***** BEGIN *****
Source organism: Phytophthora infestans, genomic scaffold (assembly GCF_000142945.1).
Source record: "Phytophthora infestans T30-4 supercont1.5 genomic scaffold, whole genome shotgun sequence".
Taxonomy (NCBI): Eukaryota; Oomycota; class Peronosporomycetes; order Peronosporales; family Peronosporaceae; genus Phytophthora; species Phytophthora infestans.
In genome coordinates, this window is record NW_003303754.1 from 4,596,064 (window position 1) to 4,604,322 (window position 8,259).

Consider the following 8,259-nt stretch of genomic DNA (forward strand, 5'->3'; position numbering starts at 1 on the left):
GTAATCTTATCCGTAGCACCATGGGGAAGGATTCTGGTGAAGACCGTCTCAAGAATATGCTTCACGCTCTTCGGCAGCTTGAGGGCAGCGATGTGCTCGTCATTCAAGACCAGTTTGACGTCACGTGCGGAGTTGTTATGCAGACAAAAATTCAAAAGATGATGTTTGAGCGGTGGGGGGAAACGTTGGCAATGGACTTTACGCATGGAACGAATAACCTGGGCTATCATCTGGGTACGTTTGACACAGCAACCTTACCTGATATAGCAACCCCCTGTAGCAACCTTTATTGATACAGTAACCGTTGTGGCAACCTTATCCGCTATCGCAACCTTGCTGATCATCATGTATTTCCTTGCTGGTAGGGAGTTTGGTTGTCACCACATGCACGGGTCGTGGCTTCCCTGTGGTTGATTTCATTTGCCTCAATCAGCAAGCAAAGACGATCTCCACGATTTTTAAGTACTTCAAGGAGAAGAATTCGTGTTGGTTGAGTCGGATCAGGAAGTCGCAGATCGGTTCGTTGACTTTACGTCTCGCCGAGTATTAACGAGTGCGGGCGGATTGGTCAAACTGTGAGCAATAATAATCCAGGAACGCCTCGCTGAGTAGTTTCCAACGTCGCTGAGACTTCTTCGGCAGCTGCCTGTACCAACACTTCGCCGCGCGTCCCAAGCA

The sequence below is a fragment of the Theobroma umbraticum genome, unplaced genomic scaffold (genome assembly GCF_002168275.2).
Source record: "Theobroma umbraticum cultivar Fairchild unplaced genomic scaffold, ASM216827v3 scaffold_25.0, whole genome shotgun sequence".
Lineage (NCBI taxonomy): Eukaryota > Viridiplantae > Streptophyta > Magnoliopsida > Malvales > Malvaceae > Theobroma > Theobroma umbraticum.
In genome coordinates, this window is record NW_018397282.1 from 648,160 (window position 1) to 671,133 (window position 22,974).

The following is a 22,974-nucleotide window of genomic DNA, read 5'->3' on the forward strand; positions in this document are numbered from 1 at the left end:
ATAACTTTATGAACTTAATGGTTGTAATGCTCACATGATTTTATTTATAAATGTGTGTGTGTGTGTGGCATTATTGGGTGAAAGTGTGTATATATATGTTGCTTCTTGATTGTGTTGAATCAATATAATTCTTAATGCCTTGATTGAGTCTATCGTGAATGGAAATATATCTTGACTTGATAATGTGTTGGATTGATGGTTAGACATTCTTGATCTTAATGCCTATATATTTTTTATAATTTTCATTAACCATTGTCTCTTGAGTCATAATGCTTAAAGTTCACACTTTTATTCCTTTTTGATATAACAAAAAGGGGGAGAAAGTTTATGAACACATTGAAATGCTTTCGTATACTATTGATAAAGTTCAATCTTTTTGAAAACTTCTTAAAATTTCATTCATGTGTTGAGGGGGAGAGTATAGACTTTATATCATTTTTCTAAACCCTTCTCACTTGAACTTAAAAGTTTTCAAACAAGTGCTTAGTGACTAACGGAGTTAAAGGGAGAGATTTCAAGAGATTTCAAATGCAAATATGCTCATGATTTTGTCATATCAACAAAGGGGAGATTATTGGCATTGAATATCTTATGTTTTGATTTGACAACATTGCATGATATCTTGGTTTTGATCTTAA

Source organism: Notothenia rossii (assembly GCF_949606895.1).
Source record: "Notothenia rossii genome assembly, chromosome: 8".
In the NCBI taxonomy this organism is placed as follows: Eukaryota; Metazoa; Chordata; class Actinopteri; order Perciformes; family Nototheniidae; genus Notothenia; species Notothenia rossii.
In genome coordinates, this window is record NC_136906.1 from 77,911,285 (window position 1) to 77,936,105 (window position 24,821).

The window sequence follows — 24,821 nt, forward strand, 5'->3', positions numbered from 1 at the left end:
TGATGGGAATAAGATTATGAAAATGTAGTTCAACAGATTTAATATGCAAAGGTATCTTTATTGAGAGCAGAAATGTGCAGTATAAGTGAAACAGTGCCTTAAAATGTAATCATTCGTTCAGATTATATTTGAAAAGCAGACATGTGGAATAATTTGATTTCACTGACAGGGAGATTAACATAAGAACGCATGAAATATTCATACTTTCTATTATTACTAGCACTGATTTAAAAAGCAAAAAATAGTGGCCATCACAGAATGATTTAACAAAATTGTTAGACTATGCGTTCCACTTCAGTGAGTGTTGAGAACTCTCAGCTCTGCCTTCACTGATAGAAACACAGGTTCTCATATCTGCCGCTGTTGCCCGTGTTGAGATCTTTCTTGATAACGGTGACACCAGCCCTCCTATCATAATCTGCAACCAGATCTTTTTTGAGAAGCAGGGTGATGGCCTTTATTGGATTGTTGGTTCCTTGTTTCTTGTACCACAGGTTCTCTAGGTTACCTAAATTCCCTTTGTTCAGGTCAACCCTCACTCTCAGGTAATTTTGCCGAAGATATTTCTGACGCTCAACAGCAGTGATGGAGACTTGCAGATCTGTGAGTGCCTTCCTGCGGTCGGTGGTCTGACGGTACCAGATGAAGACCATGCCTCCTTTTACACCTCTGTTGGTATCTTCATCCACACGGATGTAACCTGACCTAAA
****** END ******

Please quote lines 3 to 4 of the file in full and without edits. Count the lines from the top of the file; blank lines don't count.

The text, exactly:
Taxonomy (NCBI): Eukaryota; Oomycota; class Peronosporomycetes; order Peronosporales; family Peronosporaceae; genus Phytophthora; species Phytophthora infestans.
In genome coordinates, this window is record NW_003303754.1 from 4,596,064 (window position 1) to 4,604,322 (window position 8,259).